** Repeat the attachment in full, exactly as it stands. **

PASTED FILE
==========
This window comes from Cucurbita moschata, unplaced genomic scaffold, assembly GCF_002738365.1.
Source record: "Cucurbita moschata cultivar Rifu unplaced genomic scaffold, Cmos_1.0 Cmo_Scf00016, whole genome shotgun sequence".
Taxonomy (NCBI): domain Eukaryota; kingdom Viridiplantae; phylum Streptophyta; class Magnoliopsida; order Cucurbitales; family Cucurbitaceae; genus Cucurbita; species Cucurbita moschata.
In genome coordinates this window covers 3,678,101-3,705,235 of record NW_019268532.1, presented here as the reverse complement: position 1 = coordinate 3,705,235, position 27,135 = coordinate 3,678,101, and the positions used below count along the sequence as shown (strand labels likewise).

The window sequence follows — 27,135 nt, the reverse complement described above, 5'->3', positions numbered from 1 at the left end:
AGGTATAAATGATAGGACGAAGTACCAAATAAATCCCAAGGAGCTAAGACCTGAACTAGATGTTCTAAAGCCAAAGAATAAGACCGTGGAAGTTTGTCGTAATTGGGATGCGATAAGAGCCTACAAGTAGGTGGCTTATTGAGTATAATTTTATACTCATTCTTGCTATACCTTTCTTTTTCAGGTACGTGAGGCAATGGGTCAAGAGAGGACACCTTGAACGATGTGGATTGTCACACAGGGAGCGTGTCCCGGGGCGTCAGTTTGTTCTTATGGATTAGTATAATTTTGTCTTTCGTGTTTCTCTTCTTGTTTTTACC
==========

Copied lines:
This window comes from Cucurbita moschata, unplaced genomic scaffold, assembly GCF_002738365.1.
Source record: "Cucurbita moschata cultivar Rifu unplaced genomic scaffold, Cmos_1.0 Cmo_Scf00016, whole genome shotgun sequence".
Taxonomy (NCBI): domain Eukaryota; kingdom Viridiplantae; phylum Streptophyta; class Magnoliopsida; order Cucurbitales; family Cucurbitaceae; genus Cucurbita; species Cucurbita moschata.
In genome coordinates this window covers 3,678,101-3,705,235 of record NW_019268532.1, presented here as the reverse complement: position 1 = coordinate 3,705,235, position 27,135 = coordinate 3,678,101, and the positions used below count along the sequence as shown (strand labels likewise).

The window sequence follows — 27,135 nt, the reverse complement described above, 5'->3', positions numbered from 1 at the left end:
AGGTATAAATGATAGGACGAAGTACCAAATAAATCCCAAGGAGCTAAGACCTGAACTAGATGTTCTAAAGCCAAAGAATAAGACCGTGGAAGTTTGTCGTAATTGGGATGCGATAAGAGCCTACAAGTAGGTGGCTTATTGAGTATAATTTTATACTCATTCTTGCTATACCTTTCTTTTTCAGGTACGTGAGGCAATGGGTCAAGAGAGGACACCTTGAACGATGTGGATTGTCACACAGGGAGCGTGTCCCGGGGCGTCAGTTTGTTCTTATGGATTAGTATAATTTTGTCTTTCGTGTTTCTCTTCTTGTTTTTACC